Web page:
The Intersection of Indigenous Racism and LGBTQ+ Discrimination in Canadian Healthcare

Written on 05/01/2021
Tessa Wotherspoon

Despite an increase in laws protecting the LGBTQ+ community in Canada, barriers in the healthcare system and stigmas resulting in health inequality still persist. What does this mean for LGBTQ+ and two-spirited Indigenous peoples who, on top of this inequality historically and currently, face racism and structural violence within Canadian healthcare?

According to Rainbow Health Ontario's 2020 "Health Equity Impact Assessment,'' one of the primary concerns for LGBTQ+ and two-spirited Indigenous health is related to a distrust in the Canadian healthcare system, largely stemming from historical oppression and colonization. For instance, an Indigenous participant in a 2013-2015 study conducted in Manitoba by Phillips-Beck et al. said, "Because of the history we had with the outside influences here residential schools, health services, and so on, it's been passed from generation to generation not to trust people and because of the diseases that the European settlers brought with them. And still, that sticks today, those types of things."

An example of this distrustful history is how Inuit peoples with tuberculosis were treated by the Canadian healthcare system in the mid-20th century. Inuit folks, including children, were evacuated from their communities into unfamiliar southern Canada without being able to say goodbye to their loved ones. On top of this, some families were not notified when their relatives died, and many were buried in unmarked graves. Even today, some Inuit families struggle to locate the burial sites of their loved ones.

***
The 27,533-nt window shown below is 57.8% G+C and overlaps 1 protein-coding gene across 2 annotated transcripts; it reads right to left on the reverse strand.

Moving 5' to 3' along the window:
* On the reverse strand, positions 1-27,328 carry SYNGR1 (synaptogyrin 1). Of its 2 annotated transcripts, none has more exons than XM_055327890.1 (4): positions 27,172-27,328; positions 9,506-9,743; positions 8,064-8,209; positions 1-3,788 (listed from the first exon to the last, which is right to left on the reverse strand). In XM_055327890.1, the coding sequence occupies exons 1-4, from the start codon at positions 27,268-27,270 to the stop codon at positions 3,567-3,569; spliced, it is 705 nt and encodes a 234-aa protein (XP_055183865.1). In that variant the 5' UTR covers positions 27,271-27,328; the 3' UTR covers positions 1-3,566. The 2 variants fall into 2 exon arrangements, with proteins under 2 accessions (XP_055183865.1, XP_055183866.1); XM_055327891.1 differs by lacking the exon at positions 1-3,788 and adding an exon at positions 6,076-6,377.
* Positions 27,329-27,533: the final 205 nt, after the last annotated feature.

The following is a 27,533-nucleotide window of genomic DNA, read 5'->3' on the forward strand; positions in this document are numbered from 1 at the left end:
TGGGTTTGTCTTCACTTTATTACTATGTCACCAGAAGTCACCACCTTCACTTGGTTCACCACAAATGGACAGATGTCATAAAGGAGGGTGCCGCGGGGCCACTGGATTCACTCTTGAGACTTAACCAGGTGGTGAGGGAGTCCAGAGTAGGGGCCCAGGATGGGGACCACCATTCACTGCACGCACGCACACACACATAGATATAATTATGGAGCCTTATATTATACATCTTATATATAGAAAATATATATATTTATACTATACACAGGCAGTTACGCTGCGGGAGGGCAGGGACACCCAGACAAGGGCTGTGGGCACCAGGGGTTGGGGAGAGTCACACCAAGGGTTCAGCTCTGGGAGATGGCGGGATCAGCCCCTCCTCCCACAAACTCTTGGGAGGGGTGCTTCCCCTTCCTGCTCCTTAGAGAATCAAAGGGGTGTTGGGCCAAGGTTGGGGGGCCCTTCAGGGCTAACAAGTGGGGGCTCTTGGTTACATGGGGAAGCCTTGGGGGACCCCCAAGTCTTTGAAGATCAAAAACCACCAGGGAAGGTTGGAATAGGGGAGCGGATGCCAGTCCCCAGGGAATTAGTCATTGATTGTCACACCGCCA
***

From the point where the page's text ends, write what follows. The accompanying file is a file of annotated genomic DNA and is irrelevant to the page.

In addition to the historical context, existing data suggests that racism is alive and well in the Canadian healthcare system. Participants in the previously mentioned study by Phillips-Beck et al. recount stories of discrimination, such as racist assumptions about Indigenous patients. In multiple cases, this resulted in a lack of quality treatment. However, we know from cases such as that of Brian Sinclair, a 45-year-old Indigenous man who died in the waiting room of a hospital after waiting 34 hours without receiving any treatment, that racism can be fatal.

Compounded with Canadian healthcare's racism problem is persistent social stigmas of LGBTQ+ folks, which can negatively impact health and quality of care. For Brianna Olsen Pitawanakwat and Nanook Gordon, a queer and two-spirited couple living in Toronto seeking to become parents via informal insemination, Indigenous racism and queer discrimination resulted in Pitawanakwat's request for a fertility assessment being declined. Following this occurrence, Pitawanakwat said how she will never go to a doctor "to ask for anything for my sexual reproductive health care unless I know that they're safe for queer people, because of the harm that came from that situation".

While the healing process from intergenerational trauma and the ongoing impacts of colonization persists for Indigenous peoples, it is important that as LGBTQ+ folks and allies, we listen to and support other marginalized communities. While our struggles and their origins are distinct and different in many ways and may overlap at different locations, we must recognize that we are connected through histories of oppression.

Tessa Wotherspoon is an undergraduate student at UBCO double majoring in Sociology and Political Science. Her research interests include anti-capitalism, labour, critical animal studies, and feminist/queer theory. They are a local activist in Kelowna, British Columbia.

(Image Credit: AAMC)